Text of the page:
The randomization scheme was developed by a UCSF statistician not otherwise directly involved with study participants. Subjects were randomized in a 2:1 VivaGel® to placebo ratio. The allocation sequence was generated using the pseudo-random number generator of the statistical software program SAS/STAT software (SAS Inc., version 9.13, Cary, NC) and used randomly varied permuted block sizes. Individual assignments were concealed in sequentially numbered, sealed, study drug kits. Randomization was stratified by site as determined on the date of enrollment. The participants, investigators, sponsor, and study staff did not know which gel a participant received, nor did they know the block size.
Enrolled participants received 14 identical, pre-filled, single-use applicators containing 3.5 g of one of the study products: VivaGel® or placebo gel. Fourteen additional applicators were given to participants at their Day 7 visit. Each applicator was over-wrapped in a sealed plastic envelope. The first application of study product was supervised in the clinic. The participant was instructed to insert the study product two times per day (one applicator in the morning and a second applicator in the evening) and to place the used applicator back into the overwrap and plastic envelope, and return them to the study clinic. The participant was also instructed to not use any other vaginal products and to abstain from sexual intercourse. She was given a diary card on which to record the date and time of product application, any symptoms experienced, and episodes of intercourse. In order to avoid having the gel interfere with the colposcopic assessments and laboratory testing, participants were instructed to not insert study gel at least 6 hours before a scheduled follow-up visit.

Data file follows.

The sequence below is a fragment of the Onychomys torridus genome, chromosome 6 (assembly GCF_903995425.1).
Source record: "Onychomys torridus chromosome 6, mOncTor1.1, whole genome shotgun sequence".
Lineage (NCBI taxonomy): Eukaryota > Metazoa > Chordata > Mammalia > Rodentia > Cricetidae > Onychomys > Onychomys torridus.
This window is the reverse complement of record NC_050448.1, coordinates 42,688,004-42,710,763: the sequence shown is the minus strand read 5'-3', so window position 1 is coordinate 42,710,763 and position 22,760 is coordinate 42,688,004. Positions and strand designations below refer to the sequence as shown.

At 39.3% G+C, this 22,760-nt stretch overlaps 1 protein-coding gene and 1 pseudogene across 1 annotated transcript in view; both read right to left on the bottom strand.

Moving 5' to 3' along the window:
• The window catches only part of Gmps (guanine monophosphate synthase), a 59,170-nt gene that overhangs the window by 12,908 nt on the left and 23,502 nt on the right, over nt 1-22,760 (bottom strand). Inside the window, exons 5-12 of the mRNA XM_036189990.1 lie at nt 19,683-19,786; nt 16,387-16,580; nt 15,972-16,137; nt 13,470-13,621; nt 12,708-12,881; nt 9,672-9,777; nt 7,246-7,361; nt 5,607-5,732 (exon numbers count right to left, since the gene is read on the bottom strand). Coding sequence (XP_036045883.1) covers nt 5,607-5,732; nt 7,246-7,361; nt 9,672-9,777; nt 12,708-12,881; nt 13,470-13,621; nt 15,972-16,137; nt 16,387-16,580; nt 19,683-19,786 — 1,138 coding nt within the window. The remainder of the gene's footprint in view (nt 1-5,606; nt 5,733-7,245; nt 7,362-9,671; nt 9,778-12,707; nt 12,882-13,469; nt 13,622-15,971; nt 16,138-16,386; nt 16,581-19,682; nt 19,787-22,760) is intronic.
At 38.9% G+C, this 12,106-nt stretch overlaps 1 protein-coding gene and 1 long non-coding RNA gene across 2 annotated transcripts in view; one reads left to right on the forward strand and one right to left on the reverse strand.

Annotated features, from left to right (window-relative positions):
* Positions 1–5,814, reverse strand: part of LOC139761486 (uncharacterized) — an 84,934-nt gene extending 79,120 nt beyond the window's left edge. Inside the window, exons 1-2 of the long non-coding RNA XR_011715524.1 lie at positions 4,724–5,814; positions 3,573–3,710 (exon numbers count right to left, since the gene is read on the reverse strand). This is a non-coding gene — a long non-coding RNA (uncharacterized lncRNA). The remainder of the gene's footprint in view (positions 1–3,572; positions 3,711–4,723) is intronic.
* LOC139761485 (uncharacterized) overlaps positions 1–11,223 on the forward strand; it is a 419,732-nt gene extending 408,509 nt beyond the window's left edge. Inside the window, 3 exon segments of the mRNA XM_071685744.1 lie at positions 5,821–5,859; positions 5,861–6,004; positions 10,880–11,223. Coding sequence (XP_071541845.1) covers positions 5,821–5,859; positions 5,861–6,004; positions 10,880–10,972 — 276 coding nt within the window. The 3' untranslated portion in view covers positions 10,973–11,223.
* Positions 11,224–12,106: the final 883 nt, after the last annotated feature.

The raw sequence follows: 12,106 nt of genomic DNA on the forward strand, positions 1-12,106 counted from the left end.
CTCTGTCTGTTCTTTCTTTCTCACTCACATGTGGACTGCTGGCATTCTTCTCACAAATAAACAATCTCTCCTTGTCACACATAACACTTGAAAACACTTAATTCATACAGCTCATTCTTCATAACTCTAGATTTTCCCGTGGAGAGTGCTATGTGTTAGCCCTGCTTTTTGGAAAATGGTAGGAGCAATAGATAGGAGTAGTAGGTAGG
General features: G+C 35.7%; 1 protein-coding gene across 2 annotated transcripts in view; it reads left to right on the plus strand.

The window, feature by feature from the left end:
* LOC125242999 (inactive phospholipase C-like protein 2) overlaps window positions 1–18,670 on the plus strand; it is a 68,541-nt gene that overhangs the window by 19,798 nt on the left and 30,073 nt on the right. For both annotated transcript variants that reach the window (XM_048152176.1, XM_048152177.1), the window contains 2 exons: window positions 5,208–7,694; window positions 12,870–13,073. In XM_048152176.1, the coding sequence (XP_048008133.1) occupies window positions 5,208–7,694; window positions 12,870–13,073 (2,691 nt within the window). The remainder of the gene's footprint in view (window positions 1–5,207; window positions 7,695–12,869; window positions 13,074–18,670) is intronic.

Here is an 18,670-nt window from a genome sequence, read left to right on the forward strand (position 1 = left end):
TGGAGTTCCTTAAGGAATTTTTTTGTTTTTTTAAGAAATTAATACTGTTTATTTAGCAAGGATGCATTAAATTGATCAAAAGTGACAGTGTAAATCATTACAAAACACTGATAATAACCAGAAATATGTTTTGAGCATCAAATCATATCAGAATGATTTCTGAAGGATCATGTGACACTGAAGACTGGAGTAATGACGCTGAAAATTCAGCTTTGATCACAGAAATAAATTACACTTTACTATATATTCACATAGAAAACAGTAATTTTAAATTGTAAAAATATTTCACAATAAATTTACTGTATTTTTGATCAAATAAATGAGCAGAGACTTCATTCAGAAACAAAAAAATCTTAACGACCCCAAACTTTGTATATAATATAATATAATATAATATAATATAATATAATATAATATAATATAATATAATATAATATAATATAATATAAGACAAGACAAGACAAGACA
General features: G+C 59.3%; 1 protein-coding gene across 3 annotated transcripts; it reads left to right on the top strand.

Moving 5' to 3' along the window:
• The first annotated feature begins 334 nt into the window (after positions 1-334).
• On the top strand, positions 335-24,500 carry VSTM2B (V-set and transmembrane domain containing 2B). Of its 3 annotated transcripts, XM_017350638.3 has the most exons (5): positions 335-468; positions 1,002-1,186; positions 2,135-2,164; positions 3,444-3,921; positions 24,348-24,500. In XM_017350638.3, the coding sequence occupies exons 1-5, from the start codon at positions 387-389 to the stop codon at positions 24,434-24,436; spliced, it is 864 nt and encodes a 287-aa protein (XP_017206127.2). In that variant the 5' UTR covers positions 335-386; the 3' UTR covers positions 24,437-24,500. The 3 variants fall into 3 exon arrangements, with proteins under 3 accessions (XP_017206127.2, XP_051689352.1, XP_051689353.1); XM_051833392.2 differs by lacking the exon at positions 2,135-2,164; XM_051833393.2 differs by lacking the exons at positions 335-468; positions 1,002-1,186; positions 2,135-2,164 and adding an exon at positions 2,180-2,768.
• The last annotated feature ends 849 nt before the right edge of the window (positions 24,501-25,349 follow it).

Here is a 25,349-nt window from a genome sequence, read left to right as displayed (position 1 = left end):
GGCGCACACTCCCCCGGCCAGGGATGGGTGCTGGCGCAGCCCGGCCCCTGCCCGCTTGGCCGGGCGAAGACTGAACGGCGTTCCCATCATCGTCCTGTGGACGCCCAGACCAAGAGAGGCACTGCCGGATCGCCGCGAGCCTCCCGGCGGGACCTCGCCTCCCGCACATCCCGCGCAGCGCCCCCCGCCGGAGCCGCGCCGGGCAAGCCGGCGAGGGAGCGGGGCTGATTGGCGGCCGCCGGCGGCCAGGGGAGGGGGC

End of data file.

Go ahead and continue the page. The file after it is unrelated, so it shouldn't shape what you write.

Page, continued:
Participants returned to the clinic for follow-up visits on Day 2, Day 7, Day 14 and Day 21 following the enrollment visit. During follow-up visits, study staff collected used applicators, which were tested for exposure to vaginal mucus using trypan blue staining technique . A review of symptoms, a pelvic exam including naked eye examination, and collection of vaginal samples for pH, wet mount, PSA (or Y-chromosome DNA), lactobacillus culture, and Gram stain were collected at each follow-up visit. Multiplex PCR testing for Haemophilus Ducreyi, Treponema pallidum, and HSV-2 was performed at each follow-up visit on participants with genital ulcers. Colposcopic examinations were conducted on the Day 2, Day 14, and Day 21 follow-up visits. In addition, participants with clinical GU signs or who reported GU symptoms on Day 7 received a colposcopic examination during that visit. During the Day 14 and Day 21 follow-up visit, urine was collected for pregnancy testing, and a blood sample was collected for hematology, liver and renal function testing, and to test for SPL7013 drug levels.